This service was planned for a joint service of several congregations in Denver, Colorado; it was patterned after an earlier service held at the Calvin Symposium of Worship and the Arts in Grand Rapids, Michigan. The title comes from the sermon preached at both services by Cornelius Plantinga, Jr., president-elect of Calvin Theological Seminary, who was also part of the planning team along with John D. Witvliet and Emily R. Brink.
Articles in this issue:
O Lord, Our Lord
Shout to the Lord
The following commissioning service is intended for those who lead music in worship, including choir directors and members, song leaders, and instrumentalists. Consider adapting it as a service of installation for someone in a staff leadership position, such as minister of music. Use the service following the proclamation of the Word, at the time of the offering, or in association with a particular music ministry in the service.
Q. Why is the musical repertoire in our church so limited? We sing only about fifty of the top choruses and hymns. I tire of singing the same songs all the time.
When I began working at the LOFT, the worship staff at the college agreed on a worthy goal: to embrace with both arms, and to lift up with both hands, the practice of singing the Psalms—a challenging task in a very contemporary setting. These are notes from a number of different Sundays recording the variety of ways we have tried to use the prayer book of God’s people in our worship.
10/14 Post Rehearsal
I remember being envious once, in pre-Web days, of a pastor friend who was showing me the Bible software he had just purchased. He could look up any passage in an instant, search for multiple uses of a particular word, even pull up two different Bible translations side by side on his computer. The tables were turned recently when I told him of two popular websites that offered all those Bible study tools and more—for free.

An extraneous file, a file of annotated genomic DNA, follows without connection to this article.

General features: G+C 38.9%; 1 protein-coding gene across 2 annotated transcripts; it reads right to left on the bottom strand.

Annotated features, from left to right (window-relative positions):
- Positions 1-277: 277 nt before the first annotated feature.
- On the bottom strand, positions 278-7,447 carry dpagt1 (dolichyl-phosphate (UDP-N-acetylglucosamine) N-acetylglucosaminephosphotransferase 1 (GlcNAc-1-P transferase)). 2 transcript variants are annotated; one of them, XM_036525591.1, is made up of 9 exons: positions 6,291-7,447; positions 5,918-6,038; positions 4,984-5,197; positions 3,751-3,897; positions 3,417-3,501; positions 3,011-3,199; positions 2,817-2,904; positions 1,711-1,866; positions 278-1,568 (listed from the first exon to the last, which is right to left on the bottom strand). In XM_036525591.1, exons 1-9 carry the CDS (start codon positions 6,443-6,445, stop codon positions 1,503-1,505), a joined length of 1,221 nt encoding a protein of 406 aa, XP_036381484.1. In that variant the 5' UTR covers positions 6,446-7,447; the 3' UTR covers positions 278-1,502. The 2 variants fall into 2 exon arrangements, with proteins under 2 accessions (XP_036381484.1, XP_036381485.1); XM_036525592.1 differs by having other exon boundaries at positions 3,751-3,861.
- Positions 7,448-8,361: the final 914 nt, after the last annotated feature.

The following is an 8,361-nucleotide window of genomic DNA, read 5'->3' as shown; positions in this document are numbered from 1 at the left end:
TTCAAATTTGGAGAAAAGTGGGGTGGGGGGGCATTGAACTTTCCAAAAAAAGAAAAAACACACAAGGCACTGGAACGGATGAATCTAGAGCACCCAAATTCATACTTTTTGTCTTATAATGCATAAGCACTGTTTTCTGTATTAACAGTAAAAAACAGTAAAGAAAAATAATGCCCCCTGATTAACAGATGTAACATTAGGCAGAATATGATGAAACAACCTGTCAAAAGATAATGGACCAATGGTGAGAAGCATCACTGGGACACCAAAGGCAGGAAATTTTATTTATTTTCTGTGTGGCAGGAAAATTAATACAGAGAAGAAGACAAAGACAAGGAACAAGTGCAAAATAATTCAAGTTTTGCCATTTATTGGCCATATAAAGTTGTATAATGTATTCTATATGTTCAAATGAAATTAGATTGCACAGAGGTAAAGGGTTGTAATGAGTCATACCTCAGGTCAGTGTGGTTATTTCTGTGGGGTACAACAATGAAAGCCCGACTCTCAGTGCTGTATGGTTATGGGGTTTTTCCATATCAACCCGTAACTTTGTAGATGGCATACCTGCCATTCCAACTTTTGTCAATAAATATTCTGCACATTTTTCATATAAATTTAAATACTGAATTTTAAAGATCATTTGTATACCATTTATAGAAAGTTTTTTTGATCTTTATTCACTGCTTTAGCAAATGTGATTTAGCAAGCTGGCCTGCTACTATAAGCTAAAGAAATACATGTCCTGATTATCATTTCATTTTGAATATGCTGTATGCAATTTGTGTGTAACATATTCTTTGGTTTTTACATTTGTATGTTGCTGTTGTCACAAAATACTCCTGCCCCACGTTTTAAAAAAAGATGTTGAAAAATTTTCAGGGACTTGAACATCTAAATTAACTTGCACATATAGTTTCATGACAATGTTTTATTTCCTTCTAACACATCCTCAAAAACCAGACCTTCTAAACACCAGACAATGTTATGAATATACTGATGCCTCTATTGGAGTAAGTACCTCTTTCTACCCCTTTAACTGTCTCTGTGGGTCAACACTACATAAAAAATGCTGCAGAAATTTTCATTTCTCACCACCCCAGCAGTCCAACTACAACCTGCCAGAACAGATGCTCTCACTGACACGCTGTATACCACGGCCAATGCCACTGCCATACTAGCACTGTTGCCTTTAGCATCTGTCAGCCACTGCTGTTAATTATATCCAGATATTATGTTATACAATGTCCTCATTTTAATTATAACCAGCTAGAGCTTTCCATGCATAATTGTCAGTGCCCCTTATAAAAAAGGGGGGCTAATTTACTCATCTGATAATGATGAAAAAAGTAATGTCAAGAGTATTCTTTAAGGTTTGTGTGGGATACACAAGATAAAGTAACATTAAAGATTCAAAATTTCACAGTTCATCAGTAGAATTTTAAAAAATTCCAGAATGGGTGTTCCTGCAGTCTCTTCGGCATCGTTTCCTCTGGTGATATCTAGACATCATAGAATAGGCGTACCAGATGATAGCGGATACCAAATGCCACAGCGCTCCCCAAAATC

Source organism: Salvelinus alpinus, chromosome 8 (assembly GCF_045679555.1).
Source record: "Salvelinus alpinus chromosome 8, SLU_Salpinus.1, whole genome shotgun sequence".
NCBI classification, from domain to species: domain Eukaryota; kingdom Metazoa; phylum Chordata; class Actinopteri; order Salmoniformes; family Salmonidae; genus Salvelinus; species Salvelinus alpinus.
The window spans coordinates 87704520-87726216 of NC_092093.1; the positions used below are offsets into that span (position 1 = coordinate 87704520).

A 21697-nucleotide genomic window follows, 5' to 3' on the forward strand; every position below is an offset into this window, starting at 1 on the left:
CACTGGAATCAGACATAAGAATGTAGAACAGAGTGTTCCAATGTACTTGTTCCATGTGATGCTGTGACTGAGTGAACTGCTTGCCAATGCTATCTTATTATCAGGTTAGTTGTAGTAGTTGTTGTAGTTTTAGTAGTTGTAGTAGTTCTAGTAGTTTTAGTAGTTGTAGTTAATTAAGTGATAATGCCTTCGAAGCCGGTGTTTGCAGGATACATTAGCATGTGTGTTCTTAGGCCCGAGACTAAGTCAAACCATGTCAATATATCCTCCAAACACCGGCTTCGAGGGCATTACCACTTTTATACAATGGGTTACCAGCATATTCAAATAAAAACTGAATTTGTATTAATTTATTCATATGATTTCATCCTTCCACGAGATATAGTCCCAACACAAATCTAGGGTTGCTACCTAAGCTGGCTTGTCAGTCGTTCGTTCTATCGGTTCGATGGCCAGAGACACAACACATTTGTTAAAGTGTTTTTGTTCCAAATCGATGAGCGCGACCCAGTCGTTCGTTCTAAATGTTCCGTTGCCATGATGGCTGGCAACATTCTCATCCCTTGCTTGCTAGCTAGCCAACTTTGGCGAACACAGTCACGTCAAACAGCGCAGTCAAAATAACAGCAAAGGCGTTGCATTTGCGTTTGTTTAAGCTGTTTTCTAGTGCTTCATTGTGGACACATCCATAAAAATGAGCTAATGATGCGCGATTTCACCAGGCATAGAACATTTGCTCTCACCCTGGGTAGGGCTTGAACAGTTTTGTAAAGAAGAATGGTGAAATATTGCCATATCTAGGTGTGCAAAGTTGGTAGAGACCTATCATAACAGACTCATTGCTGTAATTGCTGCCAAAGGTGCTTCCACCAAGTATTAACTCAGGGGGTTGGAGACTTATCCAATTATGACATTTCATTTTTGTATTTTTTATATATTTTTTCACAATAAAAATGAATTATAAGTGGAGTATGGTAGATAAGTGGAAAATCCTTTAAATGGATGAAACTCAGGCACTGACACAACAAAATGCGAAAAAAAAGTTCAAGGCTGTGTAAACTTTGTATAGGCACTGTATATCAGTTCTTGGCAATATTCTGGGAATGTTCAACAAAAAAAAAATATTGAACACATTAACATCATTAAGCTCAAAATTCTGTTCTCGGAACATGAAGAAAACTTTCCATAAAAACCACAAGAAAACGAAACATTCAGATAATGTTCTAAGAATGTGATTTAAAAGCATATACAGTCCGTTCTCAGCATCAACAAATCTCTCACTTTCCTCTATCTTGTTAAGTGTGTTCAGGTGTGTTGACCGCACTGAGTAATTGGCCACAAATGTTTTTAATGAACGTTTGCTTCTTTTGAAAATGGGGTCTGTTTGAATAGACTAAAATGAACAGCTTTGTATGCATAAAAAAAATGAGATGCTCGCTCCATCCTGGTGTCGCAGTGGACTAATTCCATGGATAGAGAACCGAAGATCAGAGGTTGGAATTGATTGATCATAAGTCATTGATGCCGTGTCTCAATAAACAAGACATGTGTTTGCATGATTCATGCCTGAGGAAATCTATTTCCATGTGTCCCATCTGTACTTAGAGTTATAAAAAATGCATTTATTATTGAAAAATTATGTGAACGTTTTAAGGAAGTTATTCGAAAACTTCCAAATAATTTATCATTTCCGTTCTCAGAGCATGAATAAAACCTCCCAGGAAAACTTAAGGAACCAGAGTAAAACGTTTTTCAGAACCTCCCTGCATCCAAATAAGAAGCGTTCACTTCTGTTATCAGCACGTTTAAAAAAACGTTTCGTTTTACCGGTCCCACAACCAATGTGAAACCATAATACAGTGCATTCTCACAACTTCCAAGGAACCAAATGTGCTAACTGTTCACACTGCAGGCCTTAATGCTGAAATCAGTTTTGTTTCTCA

Here are fourteen principles for becoming a better keyboard improviser in a worship setting. For more complete musical instruction with notated musical examples illustrating the points, visit www.worshipinfo.com.
Toronto: United Church Publishing House, 2000. The United Church of Canada, 3250 Bloor Street West, Suite 300, Etobicoke, ON M8X 2Y4. 1-877-252-2552. Three-ring binder, 766 pp. $49.95 US. CD-ROM has downloadable text as well as biblical and topical indexes (i.e. no search capacity).
Gives Reformed Worship to Seminary Students
Thank for sending copies of Reformed Worship to give to my seminary students in “Dynamics of Christian Worship,” a course I teach at Bethel Seminary of the East. I wanted to supply the students with some practical resources as well as a solid biblical and theological foundation. I have enjoyed Reformed Worship for several years. Thank you for your fine publication and your commitment to ministry.